Ancona is a classic example of how Italian football works outside the big teams: it makes a run to Serie A, usually on the back of some dubiously-financed ownership, gets relegated, goes bust, then has to start over in C1 or C2. The one thing you can say about being funded by the CSI is that it should free the club from that cycle. Let's put the 'new standard of ethics' thing to one side for a moment. The problem with Italian football is that it's wrapped up in the corruption of Italian government and business life. Unfit stadiums get re-certified by local mayors because they're intimidated by the ultras and the club board; top clubs are not just the playthings of multi-millionaires, but an integral part of the financial and media rackets they run. Now, the Catholic church isn't free from corruption, but by Italian standards, it's less subject to the kinds of local pressures that have plagued the game.

posted by etagloh at 01:12 PM on October 14

"Give us some favourable decisions, ref, or my God will spank you!"

posted by Drood at 03:39 PM on October 14

Huh. I had heard that Vatican would be fielding a pro squad soon, but I thought that it would be the surprisingly good Swiss guards/priest team I saw at an annual charity game.

posted by romakimmy at 04:24 AM on October 15

And I hear they're working on a new movie... "Bend it like Benedict".

posted by SummersEve at 11:53 AM on October 15

"He didn't dive.... He's praying." "And all the writhing around?" "...... Speaking in tongues?"

posted by WeedyMcSmokey at 12:14 PM on October 15

I can't get past the concept of the Roman Catholic Church presenting itself as a ethical guide for anyone. This the same organization that has condoned the widespread and continued molestation of children, for decades, by priests in cities around the world.

posted by tommytrump at 12:33 PM on October 15

Yes, the church has clearly condoned it and is trying to work that into its marketing content. NAMBLA + Church = Sunday Fun.

posted by yerfatma at 01:28 PM on October 15

Yes, the church has clearly condoned it and is trying to work that into its marketing content. NAMBLA + Church = Sunday Fun. Definition of condone: 1. to disregard, or overlook(something illegal, objectionable, or the like). 2. to give tacit approval to (by his silence, he seemed to condone their behaviour). Seems like the correct usage of the word to me.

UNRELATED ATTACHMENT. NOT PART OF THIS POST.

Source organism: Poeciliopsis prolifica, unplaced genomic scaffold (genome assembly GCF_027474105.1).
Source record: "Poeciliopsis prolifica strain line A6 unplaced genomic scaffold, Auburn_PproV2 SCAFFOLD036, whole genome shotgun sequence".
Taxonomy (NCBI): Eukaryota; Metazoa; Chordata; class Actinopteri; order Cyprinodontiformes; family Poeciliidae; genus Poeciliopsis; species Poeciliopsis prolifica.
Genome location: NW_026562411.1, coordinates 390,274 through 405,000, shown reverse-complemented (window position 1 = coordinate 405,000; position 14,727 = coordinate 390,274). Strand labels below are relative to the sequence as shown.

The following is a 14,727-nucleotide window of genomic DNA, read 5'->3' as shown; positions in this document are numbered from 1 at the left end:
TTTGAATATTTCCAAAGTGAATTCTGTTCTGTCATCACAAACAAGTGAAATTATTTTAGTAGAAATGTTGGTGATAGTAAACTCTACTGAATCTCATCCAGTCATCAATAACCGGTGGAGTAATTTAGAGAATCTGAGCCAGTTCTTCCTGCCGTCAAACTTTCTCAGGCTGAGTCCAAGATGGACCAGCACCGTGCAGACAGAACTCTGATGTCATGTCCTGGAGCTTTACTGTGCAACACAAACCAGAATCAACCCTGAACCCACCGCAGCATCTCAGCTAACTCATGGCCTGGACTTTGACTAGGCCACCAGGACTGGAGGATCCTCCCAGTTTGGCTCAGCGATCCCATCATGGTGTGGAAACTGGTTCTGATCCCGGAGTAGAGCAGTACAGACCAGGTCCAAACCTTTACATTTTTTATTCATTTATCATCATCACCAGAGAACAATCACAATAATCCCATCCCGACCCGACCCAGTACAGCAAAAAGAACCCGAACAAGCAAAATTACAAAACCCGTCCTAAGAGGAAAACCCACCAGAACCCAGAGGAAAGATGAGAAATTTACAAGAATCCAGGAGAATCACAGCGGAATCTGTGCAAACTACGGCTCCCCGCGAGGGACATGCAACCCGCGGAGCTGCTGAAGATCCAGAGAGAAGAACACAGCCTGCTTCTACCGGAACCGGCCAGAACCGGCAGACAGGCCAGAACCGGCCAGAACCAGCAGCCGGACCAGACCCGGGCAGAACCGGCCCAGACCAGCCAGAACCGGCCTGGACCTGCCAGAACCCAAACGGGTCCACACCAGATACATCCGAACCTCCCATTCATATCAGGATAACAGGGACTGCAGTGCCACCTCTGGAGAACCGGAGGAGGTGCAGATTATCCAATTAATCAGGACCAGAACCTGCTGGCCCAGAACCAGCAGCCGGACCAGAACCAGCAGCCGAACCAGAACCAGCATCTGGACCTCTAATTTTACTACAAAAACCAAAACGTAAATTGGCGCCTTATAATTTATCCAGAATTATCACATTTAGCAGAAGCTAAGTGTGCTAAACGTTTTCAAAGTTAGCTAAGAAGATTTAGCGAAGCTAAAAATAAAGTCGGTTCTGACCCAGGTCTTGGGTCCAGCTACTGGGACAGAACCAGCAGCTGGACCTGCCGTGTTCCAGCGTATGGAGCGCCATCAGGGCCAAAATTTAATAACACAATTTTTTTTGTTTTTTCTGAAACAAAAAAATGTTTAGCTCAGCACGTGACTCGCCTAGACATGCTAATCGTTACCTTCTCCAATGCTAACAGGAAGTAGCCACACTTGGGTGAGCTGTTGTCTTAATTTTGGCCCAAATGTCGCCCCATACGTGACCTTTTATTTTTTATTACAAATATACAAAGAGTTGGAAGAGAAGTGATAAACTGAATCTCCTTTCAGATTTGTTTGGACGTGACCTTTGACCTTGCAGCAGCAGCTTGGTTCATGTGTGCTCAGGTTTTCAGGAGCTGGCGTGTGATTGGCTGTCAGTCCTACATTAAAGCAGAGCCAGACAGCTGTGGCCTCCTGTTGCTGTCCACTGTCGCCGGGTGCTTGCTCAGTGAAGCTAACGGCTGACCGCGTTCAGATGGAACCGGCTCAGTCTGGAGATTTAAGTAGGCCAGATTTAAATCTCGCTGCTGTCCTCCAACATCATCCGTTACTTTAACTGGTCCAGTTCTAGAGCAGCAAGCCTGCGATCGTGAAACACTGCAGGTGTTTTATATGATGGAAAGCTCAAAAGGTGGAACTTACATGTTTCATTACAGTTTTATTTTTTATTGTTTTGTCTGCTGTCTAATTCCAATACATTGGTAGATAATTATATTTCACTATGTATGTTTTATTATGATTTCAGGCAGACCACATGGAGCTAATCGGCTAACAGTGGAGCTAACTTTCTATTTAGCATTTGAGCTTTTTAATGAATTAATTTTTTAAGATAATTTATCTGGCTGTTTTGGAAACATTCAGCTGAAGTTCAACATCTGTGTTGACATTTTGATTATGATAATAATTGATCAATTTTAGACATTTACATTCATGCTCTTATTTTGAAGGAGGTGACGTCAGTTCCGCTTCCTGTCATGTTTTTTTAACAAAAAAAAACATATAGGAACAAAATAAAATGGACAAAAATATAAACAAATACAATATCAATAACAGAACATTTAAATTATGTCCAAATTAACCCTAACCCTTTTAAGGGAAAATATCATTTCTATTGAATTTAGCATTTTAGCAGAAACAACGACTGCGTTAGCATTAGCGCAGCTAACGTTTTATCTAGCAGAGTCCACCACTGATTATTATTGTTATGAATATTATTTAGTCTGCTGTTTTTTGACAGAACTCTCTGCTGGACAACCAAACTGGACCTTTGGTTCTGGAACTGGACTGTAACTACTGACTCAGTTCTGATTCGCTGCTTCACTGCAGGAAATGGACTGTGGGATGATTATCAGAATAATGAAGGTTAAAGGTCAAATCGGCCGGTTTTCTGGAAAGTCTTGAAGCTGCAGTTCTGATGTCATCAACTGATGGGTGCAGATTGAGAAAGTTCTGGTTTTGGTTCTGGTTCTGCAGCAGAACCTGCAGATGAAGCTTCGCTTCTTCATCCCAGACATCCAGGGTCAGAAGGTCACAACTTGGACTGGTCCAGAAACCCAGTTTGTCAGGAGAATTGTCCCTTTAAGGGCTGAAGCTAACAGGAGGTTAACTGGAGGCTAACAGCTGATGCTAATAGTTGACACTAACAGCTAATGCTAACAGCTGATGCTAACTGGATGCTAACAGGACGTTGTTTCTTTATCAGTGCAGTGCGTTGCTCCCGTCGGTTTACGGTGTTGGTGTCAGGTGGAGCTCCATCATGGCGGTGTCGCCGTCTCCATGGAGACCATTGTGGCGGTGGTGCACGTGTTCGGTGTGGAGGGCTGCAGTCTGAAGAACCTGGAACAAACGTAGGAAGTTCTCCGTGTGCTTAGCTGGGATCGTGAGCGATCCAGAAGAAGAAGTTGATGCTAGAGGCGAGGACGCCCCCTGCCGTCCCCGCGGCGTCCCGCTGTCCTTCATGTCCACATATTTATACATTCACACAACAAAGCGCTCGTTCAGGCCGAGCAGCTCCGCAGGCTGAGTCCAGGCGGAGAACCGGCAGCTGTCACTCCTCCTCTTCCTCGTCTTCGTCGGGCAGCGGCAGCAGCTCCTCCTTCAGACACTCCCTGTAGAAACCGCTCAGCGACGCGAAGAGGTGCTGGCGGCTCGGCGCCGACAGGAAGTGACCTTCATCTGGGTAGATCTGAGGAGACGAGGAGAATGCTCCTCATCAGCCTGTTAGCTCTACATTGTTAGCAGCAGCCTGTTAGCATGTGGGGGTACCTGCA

posted by tommytrump at 01:49 PM on October 15

I had heard that Vatican would be fielding a pro squad soon, Will they enter the World Cup? become members of UEFA? Who gets be eligible - any Catholic?

posted by owlhouse at 03:40 PM on October 15

Think what this does for impartial officiating (I know, a contradiction of terms) in games with this team. One red card and you are ex-communicated.

posted by irunfromclones at 06:49 PM on October 15

I guess you have to say "Hail Mary's" and do some sort of penance for a yellow card.

posted by Howard_T at 10:30 PM on October 15

I went to a NAMBLA meeting a few years back thinking it was the North American Marijuana Bi-law Association. Boy was I surprised. I kid, I Kid

posted by Folkways at 02:54 AM on October 16

I kid, I Kid Dude, that's a rough one.

posted by jojomfd1 at 12:00 PM on October 16

Will they enter the World Cup? become members of UEFA? Who gets be eligible - any Catholic? I had assumed that they would start out in a lower league like C1 or C2 and work their way up. Again, I heard this during said charity game and assumed that the squad playing (Swiss Guards) was the target of the hearsay. Digging slightly deeper, the Vatican has had an internal competition for years, the Vatican Cup, which is one of those little pieces of trivia I had forgotten about. And a second tournament I wasn't aware of, the Clericus Cup, sprung up earlier this year. The former is for Vatican workers (ie aforementioned Swiss Guards, Vatican museum curators) and the latter is teams from seminaries & pontifical colleges.

posted by romakimmy at 07:33 AM on October 17